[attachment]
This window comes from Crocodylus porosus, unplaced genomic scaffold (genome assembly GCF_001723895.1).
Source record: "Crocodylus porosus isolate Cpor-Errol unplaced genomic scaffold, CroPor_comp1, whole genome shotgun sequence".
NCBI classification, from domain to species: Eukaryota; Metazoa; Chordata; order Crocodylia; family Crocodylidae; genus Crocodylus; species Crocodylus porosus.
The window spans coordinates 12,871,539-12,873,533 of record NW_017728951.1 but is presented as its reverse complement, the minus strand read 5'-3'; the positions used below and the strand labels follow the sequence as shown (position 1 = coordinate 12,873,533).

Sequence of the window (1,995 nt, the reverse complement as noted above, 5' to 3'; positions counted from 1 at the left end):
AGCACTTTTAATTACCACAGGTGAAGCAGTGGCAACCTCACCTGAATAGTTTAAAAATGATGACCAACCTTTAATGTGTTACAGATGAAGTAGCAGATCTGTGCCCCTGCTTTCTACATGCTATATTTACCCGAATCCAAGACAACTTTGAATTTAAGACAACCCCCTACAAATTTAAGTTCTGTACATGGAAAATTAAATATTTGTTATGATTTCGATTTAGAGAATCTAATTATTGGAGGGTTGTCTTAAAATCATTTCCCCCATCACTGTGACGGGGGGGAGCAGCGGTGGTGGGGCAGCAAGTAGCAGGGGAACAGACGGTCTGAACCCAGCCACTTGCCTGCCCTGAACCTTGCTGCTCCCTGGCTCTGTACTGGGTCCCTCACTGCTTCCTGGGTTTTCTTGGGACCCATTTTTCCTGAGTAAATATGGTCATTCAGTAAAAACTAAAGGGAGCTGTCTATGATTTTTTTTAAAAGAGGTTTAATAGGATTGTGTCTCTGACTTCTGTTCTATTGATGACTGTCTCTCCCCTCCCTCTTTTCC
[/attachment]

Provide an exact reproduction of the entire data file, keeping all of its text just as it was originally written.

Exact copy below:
This window comes from Crocodylus porosus, unplaced genomic scaffold (genome assembly GCF_001723895.1).
Source record: "Crocodylus porosus isolate Cpor-Errol unplaced genomic scaffold, CroPor_comp1, whole genome shotgun sequence".
NCBI classification, from domain to species: Eukaryota; Metazoa; Chordata; order Crocodylia; family Crocodylidae; genus Crocodylus; species Crocodylus porosus.
The window spans coordinates 12,871,539-12,873,533 of record NW_017728951.1 but is presented as its reverse complement, the minus strand read 5'-3'; the positions used below and the strand labels follow the sequence as shown (position 1 = coordinate 12,873,533).

Sequence of the window (1,995 nt, the reverse complement as noted above, 5' to 3'; positions counted from 1 at the left end):
AGCACTTTTAATTACCACAGGTGAAGCAGTGGCAACCTCACCTGAATAGTTTAAAAATGATGACCAACCTTTAATGTGTTACAGATGAAGTAGCAGATCTGTGCCCCTGCTTTCTACATGCTATATTTACCCGAATCCAAGACAACTTTGAATTTAAGACAACCCCCTACAAATTTAAGTTCTGTACATGGAAAATTAAATATTTGTTATGATTTCGATTTAGAGAATCTAATTATTGGAGGGTTGTCTTAAAATCATTTCCCCCATCACTGTGACGGGGGGGAGCAGCGGTGGTGGGGCAGCAAGTAGCAGGGGAACAGACGGTCTGAACCCAGCCACTTGCCTGCCCTGAACCTTGCTGCTCCCTGGCTCTGTACTGGGTCCCTCACTGCTTCCTGGGTTTTCTTGGGACCCATTTTTCCTGAGTAAATATGGTCATTCAGTAAAAACTAAAGGGAGCTGTCTATGATTTTTTTTAAAAGAGGTTTAATAGGATTGTGTCTCTGACTTCTGTTCTATTGATGACTGTCTCTCCCCTCCCTCTTTTCC